Yesterday was Independence Day in Ukraine, which Russia appears to have celebrated mostly in the same way it has celebrated every day for months: with a reported 98 towns shelled, missiles falling in Ukrainian cities (including at least 65 civilian casualties at a train station in Chaplyne, 100 miles from the front), and with many, many failed attempts to capture Ukrainian towns and villages. Russian forces were forced to withdraw from attacks near Bairak, attacks near Donetsk, had to fall back from positions at Soledar and Bakhmuts'ke, gained absolutely no ground in an intense attack at Kodema, and continued to not take Pisky and Nevel's'ke while suffering heavy losses. And all that is just the eastern part of the Donbas on a single day.
What Russia has accomplished in six months in Ukraine can be measured in terms of centimeters per day on the ground, but there are more important measures of its accomplishments. For one thing, Russia has utterly demolished the reputation of its own military, the regard for its military systems, and the degree to which anyone takes their threats seriously. Sure, people still listen because Vladimir Putin is known to have a basement full of moldering Soviet warheads, which we assume are still functional. But otherwise, any saber rattling from Moscow has begun to sound more like kids playing with the silverware. You’re going to do what? Really? When 85% of your utterly pathetic military is already tied up in Ukraine going nowhere? Sure you are.
Trying to peddle Russian military systems to other governments around the world could be right up there in the Crappiest Jobs of 2022 list. HIMARS and Javelins may have been sainted, but what Russian system comes out of this conflict still looking even remotely as fearsome as it did going in? Just check the low, low prices down at Farmer Ivan’s Tractor and Tank Emporium.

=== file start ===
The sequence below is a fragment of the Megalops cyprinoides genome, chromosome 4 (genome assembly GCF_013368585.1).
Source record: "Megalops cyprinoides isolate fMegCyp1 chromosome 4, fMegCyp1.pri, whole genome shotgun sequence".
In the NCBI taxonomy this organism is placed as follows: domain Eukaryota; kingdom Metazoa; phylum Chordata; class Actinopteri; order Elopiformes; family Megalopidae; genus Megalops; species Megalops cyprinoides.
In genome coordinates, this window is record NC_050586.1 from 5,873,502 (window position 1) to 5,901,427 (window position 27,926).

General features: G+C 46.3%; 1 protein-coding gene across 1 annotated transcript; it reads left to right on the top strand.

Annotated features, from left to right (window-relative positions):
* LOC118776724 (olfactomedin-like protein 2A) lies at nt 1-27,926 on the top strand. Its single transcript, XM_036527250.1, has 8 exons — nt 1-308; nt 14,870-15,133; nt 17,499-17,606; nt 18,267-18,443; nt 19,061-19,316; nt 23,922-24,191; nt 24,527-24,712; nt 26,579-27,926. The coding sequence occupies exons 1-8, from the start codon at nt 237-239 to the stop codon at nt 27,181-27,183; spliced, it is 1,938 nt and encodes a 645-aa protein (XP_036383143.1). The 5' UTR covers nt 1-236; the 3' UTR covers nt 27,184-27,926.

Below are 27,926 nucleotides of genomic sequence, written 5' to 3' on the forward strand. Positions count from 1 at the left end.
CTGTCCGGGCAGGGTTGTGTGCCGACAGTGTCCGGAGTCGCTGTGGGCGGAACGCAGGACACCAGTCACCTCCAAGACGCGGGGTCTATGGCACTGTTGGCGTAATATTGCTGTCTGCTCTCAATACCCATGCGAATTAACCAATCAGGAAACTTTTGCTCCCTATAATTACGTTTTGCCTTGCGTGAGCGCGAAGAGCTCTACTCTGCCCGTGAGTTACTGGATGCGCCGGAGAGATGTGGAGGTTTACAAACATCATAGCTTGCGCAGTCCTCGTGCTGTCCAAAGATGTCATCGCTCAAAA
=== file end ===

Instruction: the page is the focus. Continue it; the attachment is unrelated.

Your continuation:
Russia has also achieved building an unparalleled alliance in the West. Despite predictions that Russian actions would splinter NATO and damage the U part of the EU, the opposite happened. Western nations have ratcheted the sanctions against Russia ever upward, to the point where “how can we tighten the screws today?” seems to be a favorite game from Brussels to Washington. Media sources may have instruments sensitive to pick up the moaning of the—mostly out of office—politicians still fretting over confronting Putin. The rest have moved on to freeing Europe of any dependence on Russia’s fossil fuel pipelines and corrupt banking system.
Put simply, Russia went into this fight claiming that it was motivated by fear of a NATO member on its border. Now NATO has two more members. And Russia’s hold over Europe is infinitely weaker than it was six months ago.
Many national media organizations seem to have lost interest in the illegal, unprovoked invasion of Ukraine the moment it looked like Putin wouldn’t be getting his parade through Kyiv. They also left off coverage of the Russian economy by talking about how well Moscow was weathering the storm. Just look at the price of the ruble!
But last month, a study from Yale University took a look at the difference between the media perception and how things are really going for Russia on the economic front and how effective sanctions have been.
Defeatist headlines arguing that Russia’s economy has bounced back are simply not factual - the facts are that, by any metric and on any level, the Russian economy is reeling, and now is not the time to step on the brakes.
The full report is so satisfyingly bleak for the people who started this bloody war that reading it is a dark pleasure. But for those not so inclined, here are the high points:
- The Kremlin is “cherry picking” economic statistics and pushing them to the worldwide press in an effort to paper over an economy in collapse. Putin is engaged in “patently unsustainable, dramatic fiscal and monetary intervention,” pumping out the last of Russia’s cash reserves in an effort to make things seem less dire to casual observers.
- Russia is “pivoting to Asia” on natural gas sales because it has no choice. The countries they are dealing with know they have Russia over a barrel and can demand well below market pricing.
- Foreign companies leaving Russia represent a staggering 40% of its GDP. In six months, Putin has erased three decades of foreign investment and improvements in Russia.